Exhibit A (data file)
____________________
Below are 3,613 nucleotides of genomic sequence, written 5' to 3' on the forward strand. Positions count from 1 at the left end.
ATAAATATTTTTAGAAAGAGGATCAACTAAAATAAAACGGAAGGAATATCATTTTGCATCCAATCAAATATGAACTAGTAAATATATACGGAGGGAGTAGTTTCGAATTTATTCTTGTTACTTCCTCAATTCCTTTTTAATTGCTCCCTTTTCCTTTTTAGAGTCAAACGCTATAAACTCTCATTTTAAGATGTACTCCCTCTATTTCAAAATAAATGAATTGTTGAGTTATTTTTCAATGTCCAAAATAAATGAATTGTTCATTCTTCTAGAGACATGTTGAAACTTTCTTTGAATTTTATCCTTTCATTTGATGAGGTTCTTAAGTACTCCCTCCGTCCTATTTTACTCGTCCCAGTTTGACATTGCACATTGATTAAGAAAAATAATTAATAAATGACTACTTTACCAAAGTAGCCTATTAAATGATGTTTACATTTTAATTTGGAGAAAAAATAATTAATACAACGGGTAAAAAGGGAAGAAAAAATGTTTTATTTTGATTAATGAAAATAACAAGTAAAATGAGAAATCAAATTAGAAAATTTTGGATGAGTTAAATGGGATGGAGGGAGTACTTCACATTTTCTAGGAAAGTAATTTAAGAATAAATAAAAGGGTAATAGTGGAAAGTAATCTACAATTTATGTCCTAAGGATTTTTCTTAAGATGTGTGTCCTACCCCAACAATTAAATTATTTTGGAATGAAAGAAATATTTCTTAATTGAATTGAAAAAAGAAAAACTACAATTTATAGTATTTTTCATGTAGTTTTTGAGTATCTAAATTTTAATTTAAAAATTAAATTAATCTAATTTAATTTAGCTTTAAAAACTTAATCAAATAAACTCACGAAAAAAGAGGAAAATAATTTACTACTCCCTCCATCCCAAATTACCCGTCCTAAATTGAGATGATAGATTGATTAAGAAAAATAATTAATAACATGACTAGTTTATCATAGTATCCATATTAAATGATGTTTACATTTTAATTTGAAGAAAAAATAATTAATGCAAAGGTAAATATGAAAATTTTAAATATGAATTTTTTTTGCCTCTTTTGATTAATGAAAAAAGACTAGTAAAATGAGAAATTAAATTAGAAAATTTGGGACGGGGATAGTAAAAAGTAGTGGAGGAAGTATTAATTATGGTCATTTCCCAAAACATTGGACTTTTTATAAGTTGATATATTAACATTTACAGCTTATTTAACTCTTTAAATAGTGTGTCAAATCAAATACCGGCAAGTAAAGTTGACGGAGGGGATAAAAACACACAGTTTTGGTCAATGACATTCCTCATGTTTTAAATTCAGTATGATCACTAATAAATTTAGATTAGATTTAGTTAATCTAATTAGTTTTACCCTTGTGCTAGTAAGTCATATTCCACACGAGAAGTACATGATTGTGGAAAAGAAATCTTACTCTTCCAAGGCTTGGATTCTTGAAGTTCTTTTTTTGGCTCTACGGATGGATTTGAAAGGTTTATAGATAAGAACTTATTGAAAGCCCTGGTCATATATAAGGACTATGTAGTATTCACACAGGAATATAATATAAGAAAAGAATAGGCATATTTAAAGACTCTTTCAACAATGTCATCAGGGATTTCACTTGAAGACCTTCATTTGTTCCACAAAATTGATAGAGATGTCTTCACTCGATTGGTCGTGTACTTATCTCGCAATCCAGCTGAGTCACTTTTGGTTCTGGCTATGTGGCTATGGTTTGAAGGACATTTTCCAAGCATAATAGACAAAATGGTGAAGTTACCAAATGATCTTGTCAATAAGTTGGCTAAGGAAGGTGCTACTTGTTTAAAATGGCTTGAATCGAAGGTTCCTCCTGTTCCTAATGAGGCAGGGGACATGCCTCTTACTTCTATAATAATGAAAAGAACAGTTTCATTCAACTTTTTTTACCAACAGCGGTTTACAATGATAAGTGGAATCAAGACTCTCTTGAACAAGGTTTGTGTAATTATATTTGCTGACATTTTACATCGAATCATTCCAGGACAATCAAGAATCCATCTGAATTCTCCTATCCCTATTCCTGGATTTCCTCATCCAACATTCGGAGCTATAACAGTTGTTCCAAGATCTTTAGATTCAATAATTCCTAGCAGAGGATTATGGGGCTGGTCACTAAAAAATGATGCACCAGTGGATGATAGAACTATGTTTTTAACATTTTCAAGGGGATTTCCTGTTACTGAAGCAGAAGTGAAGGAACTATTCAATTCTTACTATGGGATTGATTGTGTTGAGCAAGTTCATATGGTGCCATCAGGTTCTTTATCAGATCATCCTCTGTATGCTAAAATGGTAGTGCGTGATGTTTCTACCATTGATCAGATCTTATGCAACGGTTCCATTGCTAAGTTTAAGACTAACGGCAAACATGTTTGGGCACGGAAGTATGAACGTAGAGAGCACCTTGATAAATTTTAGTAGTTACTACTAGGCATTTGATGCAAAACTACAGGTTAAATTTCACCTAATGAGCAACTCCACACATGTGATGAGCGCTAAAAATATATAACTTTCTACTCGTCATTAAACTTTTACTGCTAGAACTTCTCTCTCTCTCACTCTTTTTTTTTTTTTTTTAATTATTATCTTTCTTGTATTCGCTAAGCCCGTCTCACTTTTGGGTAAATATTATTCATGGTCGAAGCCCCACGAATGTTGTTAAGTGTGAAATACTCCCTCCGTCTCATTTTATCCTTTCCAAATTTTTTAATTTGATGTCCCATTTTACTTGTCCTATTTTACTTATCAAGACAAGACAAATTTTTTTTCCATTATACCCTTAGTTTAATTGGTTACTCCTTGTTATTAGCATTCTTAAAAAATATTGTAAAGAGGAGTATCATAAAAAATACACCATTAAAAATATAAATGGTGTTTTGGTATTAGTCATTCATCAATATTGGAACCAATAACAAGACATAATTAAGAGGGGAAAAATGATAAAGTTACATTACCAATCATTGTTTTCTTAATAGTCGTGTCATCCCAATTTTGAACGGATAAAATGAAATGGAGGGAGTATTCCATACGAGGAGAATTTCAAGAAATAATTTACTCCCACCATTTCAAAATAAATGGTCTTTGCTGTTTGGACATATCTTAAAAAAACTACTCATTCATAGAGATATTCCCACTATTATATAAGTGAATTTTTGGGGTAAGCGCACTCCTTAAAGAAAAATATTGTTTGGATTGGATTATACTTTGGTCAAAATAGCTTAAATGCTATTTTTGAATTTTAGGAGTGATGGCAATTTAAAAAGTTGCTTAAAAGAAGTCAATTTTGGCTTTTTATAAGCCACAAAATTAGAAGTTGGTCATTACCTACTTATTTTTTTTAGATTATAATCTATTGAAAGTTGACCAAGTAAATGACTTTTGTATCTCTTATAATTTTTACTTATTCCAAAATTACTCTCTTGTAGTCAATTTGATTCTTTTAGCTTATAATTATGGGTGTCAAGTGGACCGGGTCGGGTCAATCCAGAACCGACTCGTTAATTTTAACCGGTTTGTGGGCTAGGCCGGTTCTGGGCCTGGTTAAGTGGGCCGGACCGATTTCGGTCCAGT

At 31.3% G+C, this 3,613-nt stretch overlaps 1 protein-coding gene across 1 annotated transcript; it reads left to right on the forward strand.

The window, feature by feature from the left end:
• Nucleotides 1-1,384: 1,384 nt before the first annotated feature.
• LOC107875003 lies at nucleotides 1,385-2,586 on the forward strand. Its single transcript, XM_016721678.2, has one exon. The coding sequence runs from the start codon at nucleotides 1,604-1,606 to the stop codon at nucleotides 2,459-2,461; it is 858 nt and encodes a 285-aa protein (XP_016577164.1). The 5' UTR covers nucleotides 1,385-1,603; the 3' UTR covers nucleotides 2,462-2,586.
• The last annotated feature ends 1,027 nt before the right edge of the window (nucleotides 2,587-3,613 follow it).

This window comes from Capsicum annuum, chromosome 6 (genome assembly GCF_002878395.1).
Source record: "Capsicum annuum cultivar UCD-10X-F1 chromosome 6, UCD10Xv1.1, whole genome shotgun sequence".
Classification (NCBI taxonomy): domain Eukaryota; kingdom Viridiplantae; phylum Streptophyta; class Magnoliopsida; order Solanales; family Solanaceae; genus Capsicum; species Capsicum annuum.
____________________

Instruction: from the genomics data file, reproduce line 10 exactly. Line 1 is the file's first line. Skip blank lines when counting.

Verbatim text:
Classification (NCBI taxonomy): domain Eukaryota; kingdom Viridiplantae; phylum Streptophyta; class Magnoliopsida; order Solanales; family Solanaceae; genus Capsicum; species Capsicum annuum.